Seniors and residents, past and present, at New York City Housing Authority celebrated the long-awaited unveiling of the senior fitness center on the grounds of the development last Wednesday, Oct. 13.

The area the fitness center rests on is newly refurbished with a running track and exercise equipment. It was previously a dilapidated playground.

“To find out that this particular project was created by some sisters who put their minds together in partnership with elected officials,” said Brooklyn Deputy Borough President Ingrid Lewis-Martin, who stood in for Eric Adams, “it’s magnificent. When government and residents work together, this is the product.”

Every facet of the fitness center project was led by Black women, from the East New York Restoration Development Corp and Pink Houses Tenants Association to the contracting and architect companies, Studio 397 and Equest Builders Corporation.

The actual building of the center took about six weeks to complete from the end of August, said Equest Builders Corporation Founder Joan Sanderman-Brown.

“It’s an outdoor senior facility, specifically for seniors because a lot of times seniors aren’t thought of,” said Studio 397 founder Samantha Josaphat, who designed the space.

Colette Pean, executive director of East New York Restoration Development Corp, was incredibly excited and proud of the project finally coming to fruition. As a resident of Pink Houses, she and her fellow seniors have been the driving force behind it.

“We came from this conversation of ‘we deserve more,’” said Pean. “The continual struggle was to find people who could do it and the funding to do it.”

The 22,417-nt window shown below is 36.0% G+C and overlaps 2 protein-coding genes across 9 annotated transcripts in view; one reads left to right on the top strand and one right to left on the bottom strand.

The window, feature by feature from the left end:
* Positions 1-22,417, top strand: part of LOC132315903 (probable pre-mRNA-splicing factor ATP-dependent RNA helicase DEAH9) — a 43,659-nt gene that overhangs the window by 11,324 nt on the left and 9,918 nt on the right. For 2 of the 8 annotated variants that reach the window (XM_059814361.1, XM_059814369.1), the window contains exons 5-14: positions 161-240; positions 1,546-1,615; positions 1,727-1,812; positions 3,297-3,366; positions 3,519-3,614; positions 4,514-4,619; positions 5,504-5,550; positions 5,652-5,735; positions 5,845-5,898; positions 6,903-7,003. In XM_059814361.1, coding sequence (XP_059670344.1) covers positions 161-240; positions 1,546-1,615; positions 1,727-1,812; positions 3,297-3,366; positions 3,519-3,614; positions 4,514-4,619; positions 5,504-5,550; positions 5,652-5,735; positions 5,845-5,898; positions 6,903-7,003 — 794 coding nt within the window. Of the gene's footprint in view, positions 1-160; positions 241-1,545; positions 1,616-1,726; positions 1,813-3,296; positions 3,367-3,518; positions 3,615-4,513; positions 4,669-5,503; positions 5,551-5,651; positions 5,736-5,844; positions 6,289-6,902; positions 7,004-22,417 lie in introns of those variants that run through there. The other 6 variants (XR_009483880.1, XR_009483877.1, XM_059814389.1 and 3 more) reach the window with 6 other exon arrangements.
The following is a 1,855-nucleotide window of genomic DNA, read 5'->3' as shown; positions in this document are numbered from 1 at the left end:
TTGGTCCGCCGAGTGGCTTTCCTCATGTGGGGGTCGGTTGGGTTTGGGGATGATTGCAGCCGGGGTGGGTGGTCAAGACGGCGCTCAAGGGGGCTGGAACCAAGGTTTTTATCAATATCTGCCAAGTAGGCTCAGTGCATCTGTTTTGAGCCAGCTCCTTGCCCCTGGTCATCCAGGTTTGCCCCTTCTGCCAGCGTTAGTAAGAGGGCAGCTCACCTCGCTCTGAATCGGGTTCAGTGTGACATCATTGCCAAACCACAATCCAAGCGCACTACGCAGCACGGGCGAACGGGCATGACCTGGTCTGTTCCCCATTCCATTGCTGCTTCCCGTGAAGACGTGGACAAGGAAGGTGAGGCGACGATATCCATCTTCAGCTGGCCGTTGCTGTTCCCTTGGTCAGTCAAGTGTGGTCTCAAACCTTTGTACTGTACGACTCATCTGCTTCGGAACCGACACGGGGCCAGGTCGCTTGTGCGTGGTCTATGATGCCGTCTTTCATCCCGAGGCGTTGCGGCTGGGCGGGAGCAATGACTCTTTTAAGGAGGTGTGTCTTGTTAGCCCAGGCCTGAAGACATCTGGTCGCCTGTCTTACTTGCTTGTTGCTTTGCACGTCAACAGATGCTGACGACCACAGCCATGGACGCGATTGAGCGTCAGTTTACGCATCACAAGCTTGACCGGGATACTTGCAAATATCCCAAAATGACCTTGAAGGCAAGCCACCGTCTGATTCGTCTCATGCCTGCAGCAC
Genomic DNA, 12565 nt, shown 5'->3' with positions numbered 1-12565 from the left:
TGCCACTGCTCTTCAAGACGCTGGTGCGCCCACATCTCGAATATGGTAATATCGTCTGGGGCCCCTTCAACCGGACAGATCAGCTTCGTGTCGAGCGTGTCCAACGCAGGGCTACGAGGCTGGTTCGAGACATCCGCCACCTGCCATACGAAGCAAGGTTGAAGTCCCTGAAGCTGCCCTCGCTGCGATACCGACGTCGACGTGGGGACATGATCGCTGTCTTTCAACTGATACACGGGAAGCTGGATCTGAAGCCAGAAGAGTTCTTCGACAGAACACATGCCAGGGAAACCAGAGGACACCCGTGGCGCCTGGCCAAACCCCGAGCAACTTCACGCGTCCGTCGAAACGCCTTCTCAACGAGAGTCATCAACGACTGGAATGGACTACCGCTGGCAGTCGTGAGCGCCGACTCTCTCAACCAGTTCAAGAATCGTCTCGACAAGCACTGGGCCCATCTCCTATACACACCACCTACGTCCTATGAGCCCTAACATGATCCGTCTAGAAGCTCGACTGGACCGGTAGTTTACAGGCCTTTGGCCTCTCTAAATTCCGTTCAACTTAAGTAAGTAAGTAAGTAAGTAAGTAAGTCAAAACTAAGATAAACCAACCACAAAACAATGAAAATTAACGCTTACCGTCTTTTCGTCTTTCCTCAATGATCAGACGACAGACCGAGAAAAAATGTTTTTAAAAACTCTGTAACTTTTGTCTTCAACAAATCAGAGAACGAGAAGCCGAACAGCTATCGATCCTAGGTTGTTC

There’s a total of 530 out of 3,569 residents who are seniors, or 62 years of age and older, living at Pink Houses, said NYCHA.

The conception of the idea for the fitness center was about three years ago, well before the pandemic fatally threatened the lives of seniors living throughout NYCHA developments, said Pean. Pean called the previous playground area “a mess.” She said it was a hard fought battle to get the fitness project funded and off the ground, so to speak.

Pean said that she was thankful for those who came together to provide free legal help navigating NYCHA’s complicated paperwork and who advised the group on how to find money.

“This is a part of the favor that this community has garnered,” said Councilmember Inez Barron, “because we are a community that’s talking about moving forward, reclaiming our culture, and getting it back to how it was when people our age were growing up. The community would help to raise you.” 

NYCHA Health Initiatives leader Andrea Mata said that Pink Houses really is a “crown jewel” in engaged outdoor spaces in NYCHA because of its urban farm, garden, and senior fitness hub.

Mata said the project is under the umbrella of NYCHA’s Connected Communities Initiative, which strives to transform underutilized open spaces into amenities for residents.

The $230,000 project was made possible through support from the Department of the Aging (DFTA) and Maimonides Medical Center, said NYCHA in a release. Barron worked to get $120,000 in discretionary funding from DFTA and Maimonides Medical Center pledged $76,700. Assemblymember Charles Barron and Brooklyn Borough President Adams also contributed to the funding for the senior fitness hub.

Ariama C. Long is a Report for America corps member and writes about culture and politics in New York City for The Amsterdam News. Your donation to match our RFA grant helps keep her writing stories like this one; please consider making a tax-deductible gift of any amount today by visiting:

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